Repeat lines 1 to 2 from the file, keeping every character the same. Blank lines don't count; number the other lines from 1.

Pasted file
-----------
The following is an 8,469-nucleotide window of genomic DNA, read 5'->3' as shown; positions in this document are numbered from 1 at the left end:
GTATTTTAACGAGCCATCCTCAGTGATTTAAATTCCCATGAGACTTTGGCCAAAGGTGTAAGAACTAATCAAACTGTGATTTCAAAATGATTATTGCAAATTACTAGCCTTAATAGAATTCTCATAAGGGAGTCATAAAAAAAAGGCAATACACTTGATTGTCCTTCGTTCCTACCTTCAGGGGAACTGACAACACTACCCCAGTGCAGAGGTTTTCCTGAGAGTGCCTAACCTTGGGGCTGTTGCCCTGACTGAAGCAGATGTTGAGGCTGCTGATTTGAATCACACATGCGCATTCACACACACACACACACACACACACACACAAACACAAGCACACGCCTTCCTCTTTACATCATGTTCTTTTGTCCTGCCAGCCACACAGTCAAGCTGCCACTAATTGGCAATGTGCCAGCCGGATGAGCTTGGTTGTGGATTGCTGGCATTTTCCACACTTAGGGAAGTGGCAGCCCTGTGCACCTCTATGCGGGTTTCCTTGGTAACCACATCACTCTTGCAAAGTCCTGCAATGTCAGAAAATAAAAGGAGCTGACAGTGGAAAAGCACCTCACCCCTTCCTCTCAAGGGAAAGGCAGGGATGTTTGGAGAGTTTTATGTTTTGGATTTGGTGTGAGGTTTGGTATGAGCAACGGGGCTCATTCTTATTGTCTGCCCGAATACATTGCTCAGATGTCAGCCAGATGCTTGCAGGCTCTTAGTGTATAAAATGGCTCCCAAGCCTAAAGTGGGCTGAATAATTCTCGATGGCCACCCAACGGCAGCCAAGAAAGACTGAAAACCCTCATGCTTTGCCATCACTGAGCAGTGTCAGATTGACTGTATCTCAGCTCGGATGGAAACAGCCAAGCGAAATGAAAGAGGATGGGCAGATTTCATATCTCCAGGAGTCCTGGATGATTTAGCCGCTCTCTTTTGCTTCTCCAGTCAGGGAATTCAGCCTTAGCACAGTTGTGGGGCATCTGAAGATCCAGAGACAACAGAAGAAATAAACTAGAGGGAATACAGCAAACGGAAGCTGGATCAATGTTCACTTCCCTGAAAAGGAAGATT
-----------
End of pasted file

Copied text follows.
The following is an 8,469-nucleotide window of genomic DNA, read 5'->3' as shown; positions in this document are numbered from 1 at the left end:
GTATTTTAACGAGCCATCCTCAGTGATTTAAATTCCCATGAGACTTTGGCCAAAGGTGTAAGAACTAATCAAACTGTGATTTCAAAATGATTATTGCAAATTACTAGCCTTAATAGAATTCTCATAAGGGAGTCATAAAAAAAAGGCAATACACTTGATTGTCCTTCGTTCCTACCTTCAGGGGAACTGACAACACTACCCCAGTGCAGAGGTTTTCCTGAGAGTGCCTAACCTTGGGGCTGTTGCCCTGACTGAAGCAGATGTTGAGGCTGCTGATTTGAATCACACATGCGCATTCACACACACACACACACACACACACACACAAACACAAGCACACGCCTTCCTCTTTACATCATGTTCTTTTGTCCTGCCAGCCACACAGTCAAGCTGCCACTAATTGGCAATGTGCCAGCCGGATGAGCTTGGTTGTGGATTGCTGGCATTTTCCACACTTAGGGAAGTGGCAGCCCTGTGCACCTCTATGCGGGTTTCCTTGGTAACCACATCACTCTTGCAAAGTCCTGCAATGTCAGAAAATAAAAGGAGCTGACAGTGGAAAAGCACCTCACCCCTTCCTCTCAAGGGAAAGGCAGGGATGTTTGGAGAGTTTTATGTTTTGGATTTGGTGTGAGGTTTGGTATGAGCAACGGGGCTCATTCTTATTGTCTGCCCGAATACATTGCTCAGATGTCAGCCAGATGCTTGCAGGCTCTTAGTGTATAAAATGGCTCCCAAGCCTAAAGTGGGCTGAATAATTCTCGATGGCCACCCAACGGCAGCCAAGAAAGACTGAAAACCCTCATGCTTTGCCATCACTGAGCAGTGTCAGATTGACTGTATCTCAGCTCGGATGGAAACAGCCAAGCGAAATGAAAGAGGATGGGCAGATTTCATATCTCCAGGAGTCCTGGATGATTTAGCCGCTCTCTTTTGCTTCTCCAGTCAGGGAATTCAGCCTTAGCACAGTTGTGGGGCATCTGAAGATCCAGAGACAACAGAAGAAATAAACTAGAGGGAATACAGCAAACGGAAGCTGGATCAATGTTCACTTCCCTGAAAAGGAAGATT